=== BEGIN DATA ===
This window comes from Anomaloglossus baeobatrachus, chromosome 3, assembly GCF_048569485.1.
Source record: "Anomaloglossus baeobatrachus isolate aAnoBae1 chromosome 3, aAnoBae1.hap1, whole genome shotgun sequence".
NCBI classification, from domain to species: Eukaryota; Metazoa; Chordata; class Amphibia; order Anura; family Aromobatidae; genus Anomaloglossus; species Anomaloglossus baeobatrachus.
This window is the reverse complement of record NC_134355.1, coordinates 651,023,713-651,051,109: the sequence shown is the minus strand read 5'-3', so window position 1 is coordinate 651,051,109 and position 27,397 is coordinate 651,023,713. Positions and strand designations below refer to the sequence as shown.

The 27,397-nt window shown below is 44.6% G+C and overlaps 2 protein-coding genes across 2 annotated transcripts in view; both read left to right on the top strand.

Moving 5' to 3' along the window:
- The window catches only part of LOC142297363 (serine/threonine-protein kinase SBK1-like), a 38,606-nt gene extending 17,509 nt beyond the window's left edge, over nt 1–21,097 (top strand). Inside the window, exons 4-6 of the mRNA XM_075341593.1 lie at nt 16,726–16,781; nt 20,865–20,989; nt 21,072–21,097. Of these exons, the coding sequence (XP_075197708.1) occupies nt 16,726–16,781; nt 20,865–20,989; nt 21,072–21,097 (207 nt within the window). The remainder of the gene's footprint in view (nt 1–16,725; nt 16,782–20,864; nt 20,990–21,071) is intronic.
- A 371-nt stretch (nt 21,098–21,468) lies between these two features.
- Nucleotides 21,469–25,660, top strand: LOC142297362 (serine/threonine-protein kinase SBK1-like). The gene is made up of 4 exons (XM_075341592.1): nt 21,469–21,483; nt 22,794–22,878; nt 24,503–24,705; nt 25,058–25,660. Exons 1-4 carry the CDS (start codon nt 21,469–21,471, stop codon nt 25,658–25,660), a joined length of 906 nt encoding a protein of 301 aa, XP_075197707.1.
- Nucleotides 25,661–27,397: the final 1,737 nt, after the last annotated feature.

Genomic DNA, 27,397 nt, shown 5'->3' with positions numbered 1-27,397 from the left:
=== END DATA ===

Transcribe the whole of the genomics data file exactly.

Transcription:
This window comes from Anomaloglossus baeobatrachus, chromosome 3, assembly GCF_048569485.1.
Source record: "Anomaloglossus baeobatrachus isolate aAnoBae1 chromosome 3, aAnoBae1.hap1, whole genome shotgun sequence".
NCBI classification, from domain to species: Eukaryota; Metazoa; Chordata; class Amphibia; order Anura; family Aromobatidae; genus Anomaloglossus; species Anomaloglossus baeobatrachus.
This window is the reverse complement of record NC_134355.1, coordinates 651,023,713-651,051,109: the sequence shown is the minus strand read 5'-3', so window position 1 is coordinate 651,051,109 and position 27,397 is coordinate 651,023,713. Positions and strand designations below refer to the sequence as shown.

The 27,397-nt window shown below is 44.6% G+C and overlaps 2 protein-coding genes across 2 annotated transcripts in view; both read left to right on the top strand.

Moving 5' to 3' along the window:
- The window catches only part of LOC142297363 (serine/threonine-protein kinase SBK1-like), a 38,606-nt gene extending 17,509 nt beyond the window's left edge, over nt 1–21,097 (top strand). Inside the window, exons 4-6 of the mRNA XM_075341593.1 lie at nt 16,726–16,781; nt 20,865–20,989; nt 21,072–21,097. Of these exons, the coding sequence (XP_075197708.1) occupies nt 16,726–16,781; nt 20,865–20,989; nt 21,072–21,097 (207 nt within the window). The remainder of the gene's footprint in view (nt 1–16,725; nt 16,782–20,864; nt 20,990–21,071) is intronic.
- A 371-nt stretch (nt 21,098–21,468) lies between these two features.
- Nucleotides 21,469–25,660, top strand: LOC142297362 (serine/threonine-protein kinase SBK1-like). The gene is made up of 4 exons (XM_075341592.1): nt 21,469–21,483; nt 22,794–22,878; nt 24,503–24,705; nt 25,058–25,660. Exons 1-4 carry the CDS (start codon nt 21,469–21,471, stop codon nt 25,658–25,660), a joined length of 906 nt encoding a protein of 301 aa, XP_075197707.1.
- Nucleotides 25,661–27,397: the final 1,737 nt, after the last annotated feature.

Genomic DNA, 27,397 nt, shown 5'->3' with positions numbered 1-27,397 from the left: